Blaník (Czech: [blaɲiːk]) is a mountain in the Czech Republic near Louňovice pod Blaníkem. The hill and surrounding area is a nature reserve. The Blaník massif consists of two forested rocky hills, Great Blaník (638 m) and Small Blaník (580 m).
The mountain has played an important role in Czech national mythology since the Middle Ages (together with the mountains Říp and Radhošť); therefore, during the era of the Czech National Revival, a stone quarried from Blaník was symbolically placed in the foundations of the newly built National Theatre in Prague.
In the 5th century BC, during the Hallstatt period, a circular hillfort with two rows of massive stone walls was built at the top of Great Blaník; its remnants are still visible around the summit. Later, a fortress and probably a wooden castle were built there.
At the top of Great Blaník stands a 30 m tall wooden watchtower from 1941 in the shape of a Hussite tower. On the top of Small Blaník are the ruins of the pilgrimage Chapel of St. Mary Magdalene. Its construction was completed in 1753 but it was abolished in 1783 by a decree of the Emperor Joseph II. The ground plan of the chapel is formed by an octagon composed into an ellipse, under which there used to be a hermit cave. In the middle of the ruins grows a 160-year-old spruce called "Big Monk."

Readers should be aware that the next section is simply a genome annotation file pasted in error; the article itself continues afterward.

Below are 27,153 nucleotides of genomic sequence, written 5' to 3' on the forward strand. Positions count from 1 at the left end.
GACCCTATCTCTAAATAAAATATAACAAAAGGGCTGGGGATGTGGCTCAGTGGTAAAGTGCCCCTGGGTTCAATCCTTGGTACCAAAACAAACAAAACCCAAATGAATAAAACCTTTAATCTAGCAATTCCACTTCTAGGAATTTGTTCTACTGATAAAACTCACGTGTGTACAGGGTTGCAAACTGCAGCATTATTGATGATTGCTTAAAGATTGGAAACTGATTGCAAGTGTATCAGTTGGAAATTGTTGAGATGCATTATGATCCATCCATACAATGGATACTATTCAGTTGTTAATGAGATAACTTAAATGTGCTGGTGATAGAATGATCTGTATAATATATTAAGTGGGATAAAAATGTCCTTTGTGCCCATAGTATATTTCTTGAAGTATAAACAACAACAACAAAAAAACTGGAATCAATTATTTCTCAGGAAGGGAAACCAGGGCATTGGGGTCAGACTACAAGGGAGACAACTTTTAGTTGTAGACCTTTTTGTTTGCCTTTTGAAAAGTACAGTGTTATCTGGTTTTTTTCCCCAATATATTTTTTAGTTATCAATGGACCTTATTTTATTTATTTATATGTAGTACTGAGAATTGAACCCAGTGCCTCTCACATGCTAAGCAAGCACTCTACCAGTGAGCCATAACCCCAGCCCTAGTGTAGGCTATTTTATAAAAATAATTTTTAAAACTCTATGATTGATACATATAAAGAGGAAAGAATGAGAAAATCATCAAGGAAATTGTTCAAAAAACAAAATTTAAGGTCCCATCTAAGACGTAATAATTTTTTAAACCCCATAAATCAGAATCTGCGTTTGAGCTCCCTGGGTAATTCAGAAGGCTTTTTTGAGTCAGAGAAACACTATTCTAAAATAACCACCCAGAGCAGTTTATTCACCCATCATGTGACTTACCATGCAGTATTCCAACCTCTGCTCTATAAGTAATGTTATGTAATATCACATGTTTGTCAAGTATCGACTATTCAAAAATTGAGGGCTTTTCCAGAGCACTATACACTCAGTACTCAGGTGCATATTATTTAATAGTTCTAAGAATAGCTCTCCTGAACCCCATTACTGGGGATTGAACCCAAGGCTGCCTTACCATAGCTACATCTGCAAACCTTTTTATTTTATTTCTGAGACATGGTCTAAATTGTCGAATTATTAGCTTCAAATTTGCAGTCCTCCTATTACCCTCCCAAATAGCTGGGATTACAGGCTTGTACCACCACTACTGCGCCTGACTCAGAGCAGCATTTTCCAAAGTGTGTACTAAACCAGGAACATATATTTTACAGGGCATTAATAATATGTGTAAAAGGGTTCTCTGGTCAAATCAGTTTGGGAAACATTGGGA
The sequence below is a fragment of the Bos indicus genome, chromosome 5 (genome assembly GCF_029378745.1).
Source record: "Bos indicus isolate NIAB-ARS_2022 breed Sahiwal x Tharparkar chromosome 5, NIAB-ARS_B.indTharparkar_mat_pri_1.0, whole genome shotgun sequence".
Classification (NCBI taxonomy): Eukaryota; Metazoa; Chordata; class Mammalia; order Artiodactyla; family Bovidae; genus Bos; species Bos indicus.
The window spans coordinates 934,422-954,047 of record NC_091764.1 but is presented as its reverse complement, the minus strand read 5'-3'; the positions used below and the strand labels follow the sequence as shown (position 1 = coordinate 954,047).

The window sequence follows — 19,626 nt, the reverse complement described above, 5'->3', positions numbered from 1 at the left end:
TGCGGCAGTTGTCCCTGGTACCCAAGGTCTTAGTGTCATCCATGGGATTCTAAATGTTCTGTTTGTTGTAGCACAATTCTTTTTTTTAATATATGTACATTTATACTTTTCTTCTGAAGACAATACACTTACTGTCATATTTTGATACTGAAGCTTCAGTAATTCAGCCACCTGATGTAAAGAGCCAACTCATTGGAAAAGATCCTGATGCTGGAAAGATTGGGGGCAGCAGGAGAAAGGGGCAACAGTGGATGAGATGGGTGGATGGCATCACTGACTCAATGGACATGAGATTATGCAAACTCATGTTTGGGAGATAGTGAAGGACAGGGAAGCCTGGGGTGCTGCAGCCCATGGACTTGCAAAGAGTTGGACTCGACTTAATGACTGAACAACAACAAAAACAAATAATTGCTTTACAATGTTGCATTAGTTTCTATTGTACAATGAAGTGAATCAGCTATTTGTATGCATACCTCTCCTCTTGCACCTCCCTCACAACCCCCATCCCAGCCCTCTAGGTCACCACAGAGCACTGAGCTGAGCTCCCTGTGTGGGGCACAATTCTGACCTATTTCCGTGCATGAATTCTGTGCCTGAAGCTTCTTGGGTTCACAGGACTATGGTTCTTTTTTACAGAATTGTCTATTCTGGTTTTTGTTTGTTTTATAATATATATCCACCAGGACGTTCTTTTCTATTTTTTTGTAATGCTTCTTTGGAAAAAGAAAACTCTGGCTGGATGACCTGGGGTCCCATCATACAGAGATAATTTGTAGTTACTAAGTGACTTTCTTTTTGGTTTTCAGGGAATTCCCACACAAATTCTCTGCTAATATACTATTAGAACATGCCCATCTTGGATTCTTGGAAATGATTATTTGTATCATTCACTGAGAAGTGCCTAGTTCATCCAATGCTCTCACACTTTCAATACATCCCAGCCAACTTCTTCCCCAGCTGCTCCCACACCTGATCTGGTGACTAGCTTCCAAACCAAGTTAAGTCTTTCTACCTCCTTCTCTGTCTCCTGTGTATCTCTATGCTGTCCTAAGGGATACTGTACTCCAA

In popular culture
Czech historical novelist Alois Jirásek portrayed the Blaník legend in his Ancient Bohemian Legends.
The last movement of Smetana’s symphonic poem Má vlast is called Blaník.
The Czechoslovak-built Let L-13 sailplane is called the Blaník after the mountain, and the Let L-23 is called the Super Blaník.
Blaník is surrounded by many legends, some of which probably originate in Celtic times. The main legend about knights arose probably in the 15th century among the common people on the basis of an event, when the enemy army was defeated in a miraculous way at the southeastern foothill of Blaník, near the village of Býkovice.
The legend says, that there is an army resting inside the mountain and waiting for the Czech nation to be at worst. Its commander is the patron saint of the country St. Wenceslaus. The day inside the mountain is as long as a year on the surface. As soon as our country is in its deepest distress, a rock opens in the mountain, the knights inside wake up from a deep sleep, and will set off against the enemies. They will defeat them, and peace and tranquility come back to Bohemia.
Since 1989, St. Wenceslaus Celebrations have been regularly held here. From the Great Blaník is Wenceslaus accompanied by his soldiers and comes on a white horse to Louňovice pod Blaníkem square, where the celebrations are held.
At Rudka (a part of Kunštát) is located a sandstone man-made cave with carved figures of the Blaník knights. It is a popular touristic attraction.